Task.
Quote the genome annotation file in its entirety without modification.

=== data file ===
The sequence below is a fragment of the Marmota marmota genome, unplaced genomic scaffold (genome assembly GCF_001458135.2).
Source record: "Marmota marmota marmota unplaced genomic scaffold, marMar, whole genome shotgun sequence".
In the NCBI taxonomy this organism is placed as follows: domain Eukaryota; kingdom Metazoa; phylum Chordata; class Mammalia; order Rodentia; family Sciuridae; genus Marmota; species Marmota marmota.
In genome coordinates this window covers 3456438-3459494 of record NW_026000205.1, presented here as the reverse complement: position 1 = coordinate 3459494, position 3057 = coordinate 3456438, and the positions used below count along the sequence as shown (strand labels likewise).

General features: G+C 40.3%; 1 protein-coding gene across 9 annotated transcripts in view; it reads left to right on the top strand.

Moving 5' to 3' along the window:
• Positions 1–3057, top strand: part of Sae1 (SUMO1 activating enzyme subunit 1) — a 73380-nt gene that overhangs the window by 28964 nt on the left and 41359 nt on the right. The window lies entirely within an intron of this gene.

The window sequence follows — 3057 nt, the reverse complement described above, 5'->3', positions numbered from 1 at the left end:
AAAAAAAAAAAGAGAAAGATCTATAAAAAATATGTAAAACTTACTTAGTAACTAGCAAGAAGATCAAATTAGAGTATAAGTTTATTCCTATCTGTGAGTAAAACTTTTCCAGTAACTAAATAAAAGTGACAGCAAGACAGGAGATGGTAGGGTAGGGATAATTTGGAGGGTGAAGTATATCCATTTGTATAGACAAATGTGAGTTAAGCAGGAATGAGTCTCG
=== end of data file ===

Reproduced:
The sequence below is a fragment of the Marmota marmota genome, unplaced genomic scaffold (genome assembly GCF_001458135.2).
Source record: "Marmota marmota marmota unplaced genomic scaffold, marMar, whole genome shotgun sequence".
In the NCBI taxonomy this organism is placed as follows: domain Eukaryota; kingdom Metazoa; phylum Chordata; class Mammalia; order Rodentia; family Sciuridae; genus Marmota; species Marmota marmota.
In genome coordinates this window covers 3456438-3459494 of record NW_026000205.1, presented here as the reverse complement: position 1 = coordinate 3459494, position 3057 = coordinate 3456438, and the positions used below count along the sequence as shown (strand labels likewise).

General features: G+C 40.3%; 1 protein-coding gene across 9 annotated transcripts in view; it reads left to right on the top strand.

Moving 5' to 3' along the window:
• Positions 1–3057, top strand: part of Sae1 (SUMO1 activating enzyme subunit 1) — a 73380-nt gene that overhangs the window by 28964 nt on the left and 41359 nt on the right. The window lies entirely within an intron of this gene.

The window sequence follows — 3057 nt, the reverse complement described above, 5'->3', positions numbered from 1 at the left end:
AAAAAAAAAAAGAGAAAGATCTATAAAAAATATGTAAAACTTACTTAGTAACTAGCAAGAAGATCAAATTAGAGTATAAGTTTATTCCTATCTGTGAGTAAAACTTTTCCAGTAACTAAATAAAAGTGACAGCAAGACAGGAGATGGTAGGGTAGGGATAATTTGGAGGGTGAAGTATATCCATTTGTATAGACAAATGTGAGTTAAGCAGGAATGAGTCTCG